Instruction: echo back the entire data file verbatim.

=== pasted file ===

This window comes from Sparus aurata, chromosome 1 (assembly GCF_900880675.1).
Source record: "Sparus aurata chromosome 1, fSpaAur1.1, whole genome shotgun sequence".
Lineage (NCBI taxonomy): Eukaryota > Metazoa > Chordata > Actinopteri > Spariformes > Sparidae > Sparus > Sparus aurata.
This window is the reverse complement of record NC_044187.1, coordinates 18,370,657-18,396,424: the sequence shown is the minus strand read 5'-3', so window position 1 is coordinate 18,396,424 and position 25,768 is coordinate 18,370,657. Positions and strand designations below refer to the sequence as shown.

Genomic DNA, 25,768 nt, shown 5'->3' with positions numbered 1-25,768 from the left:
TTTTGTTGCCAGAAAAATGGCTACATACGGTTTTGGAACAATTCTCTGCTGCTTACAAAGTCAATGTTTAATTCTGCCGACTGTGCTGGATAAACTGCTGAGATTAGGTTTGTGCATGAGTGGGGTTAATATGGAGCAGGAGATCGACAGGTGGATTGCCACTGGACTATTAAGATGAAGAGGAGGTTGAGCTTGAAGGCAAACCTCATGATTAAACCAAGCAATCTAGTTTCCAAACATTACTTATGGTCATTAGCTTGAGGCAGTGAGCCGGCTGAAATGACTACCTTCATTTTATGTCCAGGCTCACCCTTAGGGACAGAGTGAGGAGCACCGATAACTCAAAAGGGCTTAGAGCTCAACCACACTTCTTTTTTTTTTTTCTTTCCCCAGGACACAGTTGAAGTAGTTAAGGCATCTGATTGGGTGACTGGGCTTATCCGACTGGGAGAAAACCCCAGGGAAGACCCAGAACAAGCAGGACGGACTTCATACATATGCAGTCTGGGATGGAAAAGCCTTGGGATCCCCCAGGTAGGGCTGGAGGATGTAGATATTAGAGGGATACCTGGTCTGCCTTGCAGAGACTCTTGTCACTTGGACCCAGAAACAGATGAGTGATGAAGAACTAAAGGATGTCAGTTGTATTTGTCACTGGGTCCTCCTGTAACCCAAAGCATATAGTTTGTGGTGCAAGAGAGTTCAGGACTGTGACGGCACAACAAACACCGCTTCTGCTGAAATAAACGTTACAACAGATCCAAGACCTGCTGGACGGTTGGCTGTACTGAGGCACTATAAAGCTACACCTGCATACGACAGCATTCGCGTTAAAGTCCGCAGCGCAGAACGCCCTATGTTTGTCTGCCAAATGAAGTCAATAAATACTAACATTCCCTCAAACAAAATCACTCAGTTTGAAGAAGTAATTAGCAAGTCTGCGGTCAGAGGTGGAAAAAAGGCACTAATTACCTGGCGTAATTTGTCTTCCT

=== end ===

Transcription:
This window comes from Sparus aurata, chromosome 1 (assembly GCF_900880675.1).
Source record: "Sparus aurata chromosome 1, fSpaAur1.1, whole genome shotgun sequence".
Lineage (NCBI taxonomy): Eukaryota > Metazoa > Chordata > Actinopteri > Spariformes > Sparidae > Sparus > Sparus aurata.
This window is the reverse complement of record NC_044187.1, coordinates 18,370,657-18,396,424: the sequence shown is the minus strand read 5'-3', so window position 1 is coordinate 18,396,424 and position 25,768 is coordinate 18,370,657. Positions and strand designations below refer to the sequence as shown.

Genomic DNA, 25,768 nt, shown 5'->3' with positions numbered 1-25,768 from the left:
TTTTGTTGCCAGAAAAATGGCTACATACGGTTTTGGAACAATTCTCTGCTGCTTACAAAGTCAATGTTTAATTCTGCCGACTGTGCTGGATAAACTGCTGAGATTAGGTTTGTGCATGAGTGGGGTTAATATGGAGCAGGAGATCGACAGGTGGATTGCCACTGGACTATTAAGATGAAGAGGAGGTTGAGCTTGAAGGCAAACCTCATGATTAAACCAAGCAATCTAGTTTCCAAACATTACTTATGGTCATTAGCTTGAGGCAGTGAGCCGGCTGAAATGACTACCTTCATTTTATGTCCAGGCTCACCCTTAGGGACAGAGTGAGGAGCACCGATAACTCAAAAGGGCTTAGAGCTCAACCACACTTCTTTTTTTTTTTTCTTTCCCCAGGACACAGTTGAAGTAGTTAAGGCATCTGATTGGGTGACTGGGCTTATCCGACTGGGAGAAAACCCCAGGGAAGACCCAGAACAAGCAGGACGGACTTCATACATATGCAGTCTGGGATGGAAAAGCCTTGGGATCCCCCAGGTAGGGCTGGAGGATGTAGATATTAGAGGGATACCTGGTCTGCCTTGCAGAGACTCTTGTCACTTGGACCCAGAAACAGATGAGTGATGAAGAACTAAAGGATGTCAGTTGTATTTGTCACTGGGTCCTCCTGTAACCCAAAGCATATAGTTTGTGGTGCAAGAGAGTTCAGGACTGTGACGGCACAACAAACACCGCTTCTGCTGAAATAAACGTTACAACAGATCCAAGACCTGCTGGACGGTTGGCTGTACTGAGGCACTATAAAGCTACACCTGCATACGACAGCATTCGCGTTAAAGTCCGCAGCGCAGAACGCCCTATGTTTGTCTGCCAAATGAAGTCAATAAATACTAACATTCCCTCAAACAAAATCACTCAGTTTGAAGAAGTAATTAGCAAGTCTGCGGTCAGAGGTGGAAAAAAGGCACTAATTACCTGGCGTAATTTGTCTTCCT